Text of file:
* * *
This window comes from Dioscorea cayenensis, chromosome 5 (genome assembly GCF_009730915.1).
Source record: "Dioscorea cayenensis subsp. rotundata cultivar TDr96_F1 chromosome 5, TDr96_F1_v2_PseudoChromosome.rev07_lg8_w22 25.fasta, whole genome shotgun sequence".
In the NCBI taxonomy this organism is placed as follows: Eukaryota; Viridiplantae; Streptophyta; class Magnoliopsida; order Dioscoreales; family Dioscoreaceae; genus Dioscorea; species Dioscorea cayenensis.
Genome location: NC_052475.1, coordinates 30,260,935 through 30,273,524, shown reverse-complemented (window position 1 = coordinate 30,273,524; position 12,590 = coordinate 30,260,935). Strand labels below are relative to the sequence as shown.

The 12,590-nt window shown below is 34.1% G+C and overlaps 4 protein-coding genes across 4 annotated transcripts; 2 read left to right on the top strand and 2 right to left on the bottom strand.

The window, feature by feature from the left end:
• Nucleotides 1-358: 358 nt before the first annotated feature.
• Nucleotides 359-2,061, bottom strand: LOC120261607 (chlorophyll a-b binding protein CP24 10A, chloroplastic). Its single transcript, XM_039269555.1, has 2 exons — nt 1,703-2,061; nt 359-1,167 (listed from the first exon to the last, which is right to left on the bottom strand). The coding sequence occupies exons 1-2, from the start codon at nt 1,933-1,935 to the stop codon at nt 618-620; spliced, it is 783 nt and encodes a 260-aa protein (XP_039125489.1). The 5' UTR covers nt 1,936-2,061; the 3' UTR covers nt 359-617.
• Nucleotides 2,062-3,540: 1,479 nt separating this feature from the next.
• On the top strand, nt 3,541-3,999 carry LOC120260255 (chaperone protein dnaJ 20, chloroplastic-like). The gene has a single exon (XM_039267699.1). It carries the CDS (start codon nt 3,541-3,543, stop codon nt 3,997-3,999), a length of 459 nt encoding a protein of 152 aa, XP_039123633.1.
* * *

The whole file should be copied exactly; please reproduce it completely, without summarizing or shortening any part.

This window comes from Dioscorea cayenensis, chromosome 5 (genome assembly GCF_009730915.1).
Source record: "Dioscorea cayenensis subsp. rotundata cultivar TDr96_F1 chromosome 5, TDr96_F1_v2_PseudoChromosome.rev07_lg8_w22 25.fasta, whole genome shotgun sequence".
In the NCBI taxonomy this organism is placed as follows: Eukaryota; Viridiplantae; Streptophyta; class Magnoliopsida; order Dioscoreales; family Dioscoreaceae; genus Dioscorea; species Dioscorea cayenensis.
Genome location: NC_052475.1, coordinates 30,260,935 through 30,273,524, shown reverse-complemented (window position 1 = coordinate 30,273,524; position 12,590 = coordinate 30,260,935). Strand labels below are relative to the sequence as shown.

The 12,590-nt window shown below is 34.1% G+C and overlaps 4 protein-coding genes across 4 annotated transcripts; 2 read left to right on the top strand and 2 right to left on the bottom strand.

The window, feature by feature from the left end:
• Nucleotides 1-358: 358 nt before the first annotated feature.
• Nucleotides 359-2,061, bottom strand: LOC120261607 (chlorophyll a-b binding protein CP24 10A, chloroplastic). Its single transcript, XM_039269555.1, has 2 exons — nt 1,703-2,061; nt 359-1,167 (listed from the first exon to the last, which is right to left on the bottom strand). The coding sequence occupies exons 1-2, from the start codon at nt 1,933-1,935 to the stop codon at nt 618-620; spliced, it is 783 nt and encodes a 260-aa protein (XP_039125489.1). The 5' UTR covers nt 1,936-2,061; the 3' UTR covers nt 359-617.
• Nucleotides 2,062-3,540: 1,479 nt separating this feature from the next.
• On the top strand, nt 3,541-3,999 carry LOC120260255 (chaperone protein dnaJ 20, chloroplastic-like). The gene has a single exon (XM_039267699.1). It carries the CDS (start codon nt 3,541-3,543, stop codon nt 3,997-3,999), a length of 459 nt encoding a protein of 152 aa, XP_039123633.1.